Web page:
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Pipeline Eminent Domain At Center Of Statehouse Bill Proposals

A.F. Litt
Flickr Creative Commons

The power of natural gas pipeline developers to take private property using eminent domain will come under the scrutiny of state lawmakers this legislative session.

Federal law dictates that any interstate gas pipeline which has won approval from the Federal Energy Regulatory Committee (FERC) is granted the power to take land it needs for the project, so long as it pays fair market price.

Jim Belanger, a Republican from Hollis, has sponsored two bills at the request of a constituent in his town. "They weren't my idea," he says.

While the text of the bills has not been published to the state's website, Belanger says one would make it so a landowner could request that the company taking a piece of a parcel be required to take the whole thing. The other would make it so any town could vote on whether a company should be allowed to take any publicly owned land.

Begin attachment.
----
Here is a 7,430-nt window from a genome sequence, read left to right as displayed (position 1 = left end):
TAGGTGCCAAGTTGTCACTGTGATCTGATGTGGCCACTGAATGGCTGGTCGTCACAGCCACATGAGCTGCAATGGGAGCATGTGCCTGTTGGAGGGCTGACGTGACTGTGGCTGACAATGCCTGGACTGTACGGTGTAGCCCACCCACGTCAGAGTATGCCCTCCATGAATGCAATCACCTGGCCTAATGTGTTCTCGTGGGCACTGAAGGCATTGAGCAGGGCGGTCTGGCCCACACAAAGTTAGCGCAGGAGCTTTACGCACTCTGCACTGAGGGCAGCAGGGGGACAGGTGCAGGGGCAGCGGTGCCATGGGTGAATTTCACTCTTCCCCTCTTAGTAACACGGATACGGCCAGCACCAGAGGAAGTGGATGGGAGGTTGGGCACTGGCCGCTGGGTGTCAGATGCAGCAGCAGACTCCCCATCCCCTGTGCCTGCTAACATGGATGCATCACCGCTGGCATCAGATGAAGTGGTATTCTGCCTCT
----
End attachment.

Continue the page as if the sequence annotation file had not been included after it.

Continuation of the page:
Belanger says he’s not sure such a vote could be legally binding. "If nothing else it will send an opinion to the state and federal commissions that deal with these things," he explained.

Belanger’s proposals also include a requirement that developers pay any current use penalty incurred when undeveloped property is subdivided.

Lawmakers will consider both proposals next year.

Sam Evans-Brown has been working for New Hampshire Public Radio since 2010, when he began as a freelancer. He shifted gears in 2016 and began producing Outside/In, a podcast and radio show about “the natural world and how we use it.” His work has won him several awards, including two regional Edward R. Murrow awards, one national Murrow, and the Overseas Press Club of America's award for best environmental reporting in any medium. He studied Politics and Spanish at Bates College, and before reporting was variously employed as a Spanish teacher, farmer, bicycle mechanic, ski coach, research assistant, a wilderness trip leader and a technical supporter.
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